No sex today please!
Emma Waring discusses Sex & Intimacy
I was interested to read an article in the Times newspaper (September 29th 2018) entitled “No sex please, we’re millennials”. The article was based on a survey conducted by Mumsnet and Relate which states that 25% of couples in their thirties have a ‘sexless’ relationship. (This is officially defined as having sex fewer than 10 times a year). I think there will be a few eyebrows raised at this point because we have perhaps wrongly assumed this is a generation with access to Tinder and other dating apps meaning sex is readily available and therefore being enjoyed widely. This was followed by a piece this weekend in the Telegraph online (November 17th 2018) entitled ‘Anxious, lonely and addicted to porn: why have young people stopped having sex?’
Sex: a challenge?
So has sex always been a challenge or is this a new phenomenon? I have worked in the field of sexual medicine for almost 18 years and at the moment, discussions with clients reveal sex feels like hard work to them in a way that it didn’t before. It is possible this has always been the case but it wasn’t socially acceptable to discuss it, or perhaps the millennial generation has a whole set of additional challenges not experienced by earlier generations.
Honest real life, real time conversation is important in all our relationships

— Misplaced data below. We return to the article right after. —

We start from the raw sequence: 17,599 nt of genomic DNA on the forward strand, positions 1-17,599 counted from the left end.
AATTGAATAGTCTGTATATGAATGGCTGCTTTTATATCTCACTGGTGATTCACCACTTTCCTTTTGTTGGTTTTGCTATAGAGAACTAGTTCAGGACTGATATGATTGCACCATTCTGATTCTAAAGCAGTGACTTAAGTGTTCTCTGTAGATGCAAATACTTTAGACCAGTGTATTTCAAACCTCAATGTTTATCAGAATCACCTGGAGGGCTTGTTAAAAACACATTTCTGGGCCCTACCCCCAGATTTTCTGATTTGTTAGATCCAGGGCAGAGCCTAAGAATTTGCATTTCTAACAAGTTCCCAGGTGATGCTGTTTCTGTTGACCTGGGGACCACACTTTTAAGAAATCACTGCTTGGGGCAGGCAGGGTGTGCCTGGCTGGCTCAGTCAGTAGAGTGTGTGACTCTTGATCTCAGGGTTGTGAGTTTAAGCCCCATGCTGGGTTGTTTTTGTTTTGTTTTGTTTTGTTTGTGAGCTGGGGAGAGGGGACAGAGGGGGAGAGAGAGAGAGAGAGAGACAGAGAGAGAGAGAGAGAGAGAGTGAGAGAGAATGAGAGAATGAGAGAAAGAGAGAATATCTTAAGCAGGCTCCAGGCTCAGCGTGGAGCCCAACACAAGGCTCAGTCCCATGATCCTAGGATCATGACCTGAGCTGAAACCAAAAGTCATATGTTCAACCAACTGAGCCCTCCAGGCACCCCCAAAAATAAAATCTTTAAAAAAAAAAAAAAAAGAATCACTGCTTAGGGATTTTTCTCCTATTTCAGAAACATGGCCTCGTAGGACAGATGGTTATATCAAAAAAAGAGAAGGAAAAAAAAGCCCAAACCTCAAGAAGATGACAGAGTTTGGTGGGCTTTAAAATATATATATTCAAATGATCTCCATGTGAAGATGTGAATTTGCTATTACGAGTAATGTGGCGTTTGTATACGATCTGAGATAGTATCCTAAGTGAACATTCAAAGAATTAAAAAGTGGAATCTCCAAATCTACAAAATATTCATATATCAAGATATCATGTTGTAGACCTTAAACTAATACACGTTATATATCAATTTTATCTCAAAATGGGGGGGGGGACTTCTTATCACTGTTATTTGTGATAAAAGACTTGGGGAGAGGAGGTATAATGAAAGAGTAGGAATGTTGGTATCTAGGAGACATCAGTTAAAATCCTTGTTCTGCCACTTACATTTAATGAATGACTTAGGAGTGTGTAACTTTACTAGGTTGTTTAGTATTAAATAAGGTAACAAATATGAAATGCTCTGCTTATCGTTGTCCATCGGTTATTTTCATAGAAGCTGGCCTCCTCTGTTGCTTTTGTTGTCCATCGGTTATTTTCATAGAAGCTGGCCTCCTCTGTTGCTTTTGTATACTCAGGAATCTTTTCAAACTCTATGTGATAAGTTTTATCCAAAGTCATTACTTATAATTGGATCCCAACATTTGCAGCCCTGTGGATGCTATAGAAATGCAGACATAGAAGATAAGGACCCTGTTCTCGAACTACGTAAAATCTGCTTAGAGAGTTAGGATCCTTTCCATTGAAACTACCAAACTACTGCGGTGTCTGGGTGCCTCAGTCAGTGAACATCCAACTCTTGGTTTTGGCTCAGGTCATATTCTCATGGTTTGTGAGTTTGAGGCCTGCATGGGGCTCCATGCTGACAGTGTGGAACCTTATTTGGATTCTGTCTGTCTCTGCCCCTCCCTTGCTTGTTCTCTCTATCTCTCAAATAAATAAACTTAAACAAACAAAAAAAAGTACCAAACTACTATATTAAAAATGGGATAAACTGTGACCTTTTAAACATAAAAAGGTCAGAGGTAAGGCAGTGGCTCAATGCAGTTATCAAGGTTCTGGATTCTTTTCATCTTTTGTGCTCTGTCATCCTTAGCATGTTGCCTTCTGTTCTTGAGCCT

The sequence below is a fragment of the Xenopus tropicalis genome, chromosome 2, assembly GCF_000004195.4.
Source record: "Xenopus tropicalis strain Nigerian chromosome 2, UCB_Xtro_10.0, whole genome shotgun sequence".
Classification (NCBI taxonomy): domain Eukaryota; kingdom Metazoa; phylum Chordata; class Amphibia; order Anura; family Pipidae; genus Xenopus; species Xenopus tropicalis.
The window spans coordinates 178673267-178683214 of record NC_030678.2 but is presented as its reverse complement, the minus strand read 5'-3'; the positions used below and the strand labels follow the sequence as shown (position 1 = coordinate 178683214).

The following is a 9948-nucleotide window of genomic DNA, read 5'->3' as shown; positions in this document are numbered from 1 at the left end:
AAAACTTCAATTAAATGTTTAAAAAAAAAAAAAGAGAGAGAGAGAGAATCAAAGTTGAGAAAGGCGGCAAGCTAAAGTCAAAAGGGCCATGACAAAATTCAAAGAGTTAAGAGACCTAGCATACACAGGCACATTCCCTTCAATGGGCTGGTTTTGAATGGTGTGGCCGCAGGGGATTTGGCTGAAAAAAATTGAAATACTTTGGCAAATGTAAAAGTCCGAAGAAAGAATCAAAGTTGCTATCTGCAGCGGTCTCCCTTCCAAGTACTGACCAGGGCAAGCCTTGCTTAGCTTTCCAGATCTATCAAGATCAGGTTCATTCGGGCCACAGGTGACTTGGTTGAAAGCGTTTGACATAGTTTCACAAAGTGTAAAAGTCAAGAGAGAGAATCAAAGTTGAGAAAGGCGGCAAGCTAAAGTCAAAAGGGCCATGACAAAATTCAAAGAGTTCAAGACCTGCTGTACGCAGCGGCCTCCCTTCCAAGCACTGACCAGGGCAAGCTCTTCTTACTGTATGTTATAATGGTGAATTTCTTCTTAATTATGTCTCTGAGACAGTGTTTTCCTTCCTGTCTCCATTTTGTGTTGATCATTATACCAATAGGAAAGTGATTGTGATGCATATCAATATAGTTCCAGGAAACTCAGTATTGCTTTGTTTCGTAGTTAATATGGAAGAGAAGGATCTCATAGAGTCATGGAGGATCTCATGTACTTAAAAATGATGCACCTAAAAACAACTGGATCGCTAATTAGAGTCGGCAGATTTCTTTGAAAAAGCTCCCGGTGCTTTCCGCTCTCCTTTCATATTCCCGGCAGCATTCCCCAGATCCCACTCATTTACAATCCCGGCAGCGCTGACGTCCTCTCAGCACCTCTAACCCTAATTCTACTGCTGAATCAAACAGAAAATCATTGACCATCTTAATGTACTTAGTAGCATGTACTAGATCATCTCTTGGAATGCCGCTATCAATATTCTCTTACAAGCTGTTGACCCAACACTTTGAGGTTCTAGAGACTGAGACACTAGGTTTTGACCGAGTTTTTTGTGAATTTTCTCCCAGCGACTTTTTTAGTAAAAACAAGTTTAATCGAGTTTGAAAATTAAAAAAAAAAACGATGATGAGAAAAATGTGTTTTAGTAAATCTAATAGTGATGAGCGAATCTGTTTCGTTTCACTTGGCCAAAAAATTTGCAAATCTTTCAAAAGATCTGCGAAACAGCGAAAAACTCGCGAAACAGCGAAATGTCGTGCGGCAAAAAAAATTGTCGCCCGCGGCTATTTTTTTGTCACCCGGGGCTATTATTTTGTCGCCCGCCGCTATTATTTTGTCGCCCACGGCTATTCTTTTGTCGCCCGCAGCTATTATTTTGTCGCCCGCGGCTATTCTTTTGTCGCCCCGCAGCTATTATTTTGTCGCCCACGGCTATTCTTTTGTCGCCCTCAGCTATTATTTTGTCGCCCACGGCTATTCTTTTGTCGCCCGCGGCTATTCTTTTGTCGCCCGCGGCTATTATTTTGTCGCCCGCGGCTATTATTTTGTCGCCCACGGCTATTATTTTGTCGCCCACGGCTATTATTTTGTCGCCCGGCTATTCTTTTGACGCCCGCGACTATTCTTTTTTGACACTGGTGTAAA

As humans, we strive to be known: particularly by those that are closest to us – our partners, and what better way to do this than face to face? But this is often hard, especially if we have difficult things to say. If we learn to do it well, however, we will have the tools to tackle anything in our relationships. You might ask “Why do we need to talk about sex – why not just do it?” The problem is how do we start again if we have stopped, and how do we ensure that we keep going once we have started? First, we must understand that sex is not a ‘fixed’ experience. It has various seasons, and we need to be able to talk about them. Perhaps millennials have not learnt the art of talking, but rather tapping the keys on their phone. This is particularly problematic if we take phones and iPads into the bedroom and are connected to an online world before we turn the lights out. As well as talking about sex, we need to be real about sex. Films and media would have us believe that sex is always spontaneous, both partners will be immediately fully aroused, and sex should be effortless and always satisfying. The truth is that when a couple have been together for some time, sex is less likely to be spontaneous. Often it is pushed to the bottom of a busy ‘To do’ list. If we wait for sex to be spontaneous, the chances are it simply won’t happen. We need to be intentional about it. We need to discuss with our partner how we prioritise sexual intimacy and this can feel like hard work, the very thing we don’t want to associate with sex. It would be easy to generalise at this point and argue that potentially this will be more challenging for the millennial generation because they grew up in an instant world where they haven’t had to wait for or work for things in the same way. They expect instant responses to messages, and instant delivery from online shopping. It may be counter-cultural for them to invest time and energy at working at physical intimacy. But sex in committed relationships usually does lose its spontaneity whatever age we are. If it is planned however, there is the opportunity for increased anticipation, excitement and desire.